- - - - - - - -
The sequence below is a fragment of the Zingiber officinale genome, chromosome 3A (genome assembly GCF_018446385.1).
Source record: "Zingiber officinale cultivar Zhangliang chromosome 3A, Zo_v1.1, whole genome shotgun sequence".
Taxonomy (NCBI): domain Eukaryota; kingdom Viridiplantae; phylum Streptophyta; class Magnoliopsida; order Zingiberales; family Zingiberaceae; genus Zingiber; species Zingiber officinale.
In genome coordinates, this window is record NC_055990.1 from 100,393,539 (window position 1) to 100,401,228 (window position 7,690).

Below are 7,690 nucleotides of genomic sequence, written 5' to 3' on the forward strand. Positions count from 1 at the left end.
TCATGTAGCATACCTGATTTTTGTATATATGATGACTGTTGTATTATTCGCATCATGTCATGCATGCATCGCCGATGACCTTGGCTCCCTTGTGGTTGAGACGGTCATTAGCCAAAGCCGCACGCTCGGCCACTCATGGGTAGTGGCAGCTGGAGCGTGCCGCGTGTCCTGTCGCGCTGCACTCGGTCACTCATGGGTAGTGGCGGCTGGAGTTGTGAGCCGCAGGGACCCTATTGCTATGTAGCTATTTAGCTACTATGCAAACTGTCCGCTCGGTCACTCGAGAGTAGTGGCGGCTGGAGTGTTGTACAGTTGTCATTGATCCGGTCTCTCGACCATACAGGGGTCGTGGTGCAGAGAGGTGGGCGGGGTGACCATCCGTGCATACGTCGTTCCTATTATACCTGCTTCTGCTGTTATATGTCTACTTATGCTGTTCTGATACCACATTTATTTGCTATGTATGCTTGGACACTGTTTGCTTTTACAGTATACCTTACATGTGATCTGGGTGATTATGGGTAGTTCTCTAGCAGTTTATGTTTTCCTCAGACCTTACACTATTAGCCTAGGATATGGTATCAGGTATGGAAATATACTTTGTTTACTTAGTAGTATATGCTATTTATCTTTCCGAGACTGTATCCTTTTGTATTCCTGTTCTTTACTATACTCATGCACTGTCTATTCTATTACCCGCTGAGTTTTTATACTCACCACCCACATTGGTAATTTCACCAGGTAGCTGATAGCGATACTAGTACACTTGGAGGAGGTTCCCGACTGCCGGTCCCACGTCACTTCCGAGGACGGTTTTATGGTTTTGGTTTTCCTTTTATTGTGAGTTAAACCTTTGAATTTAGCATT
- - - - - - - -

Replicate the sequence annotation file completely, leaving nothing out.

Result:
The sequence below is a fragment of the Zingiber officinale genome, chromosome 3A (genome assembly GCF_018446385.1).
Source record: "Zingiber officinale cultivar Zhangliang chromosome 3A, Zo_v1.1, whole genome shotgun sequence".
Taxonomy (NCBI): domain Eukaryota; kingdom Viridiplantae; phylum Streptophyta; class Magnoliopsida; order Zingiberales; family Zingiberaceae; genus Zingiber; species Zingiber officinale.
In genome coordinates, this window is record NC_055990.1 from 100,393,539 (window position 1) to 100,401,228 (window position 7,690).

Below are 7,690 nucleotides of genomic sequence, written 5' to 3' on the forward strand. Positions count from 1 at the left end.
TCATGTAGCATACCTGATTTTTGTATATATGATGACTGTTGTATTATTCGCATCATGTCATGCATGCATCGCCGATGACCTTGGCTCCCTTGTGGTTGAGACGGTCATTAGCCAAAGCCGCACGCTCGGCCACTCATGGGTAGTGGCAGCTGGAGCGTGCCGCGTGTCCTGTCGCGCTGCACTCGGTCACTCATGGGTAGTGGCGGCTGGAGTTGTGAGCCGCAGGGACCCTATTGCTATGTAGCTATTTAGCTACTATGCAAACTGTCCGCTCGGTCACTCGAGAGTAGTGGCGGCTGGAGTGTTGTACAGTTGTCATTGATCCGGTCTCTCGACCATACAGGGGTCGTGGTGCAGAGAGGTGGGCGGGGTGACCATCCGTGCATACGTCGTTCCTATTATACCTGCTTCTGCTGTTATATGTCTACTTATGCTGTTCTGATACCACATTTATTTGCTATGTATGCTTGGACACTGTTTGCTTTTACAGTATACCTTACATGTGATCTGGGTGATTATGGGTAGTTCTCTAGCAGTTTATGTTTTCCTCAGACCTTACACTATTAGCCTAGGATATGGTATCAGGTATGGAAATATACTTTGTTTACTTAGTAGTATATGCTATTTATCTTTCCGAGACTGTATCCTTTTGTATTCCTGTTCTTTACTATACTCATGCACTGTCTATTCTATTACCCGCTGAGTTTTTATACTCACCACCCACATTGGTAATTTCACCAGGTAGCTGATAGCGATACTAGTACACTTGGAGGAGGTTCCCGACTGCCGGTCCCACGTCACTTCCGAGGACGGTTTTATGGTTTTGGTTTTCCTTTTATTGTGAGTTAAACCTTTGAATTTAGCATT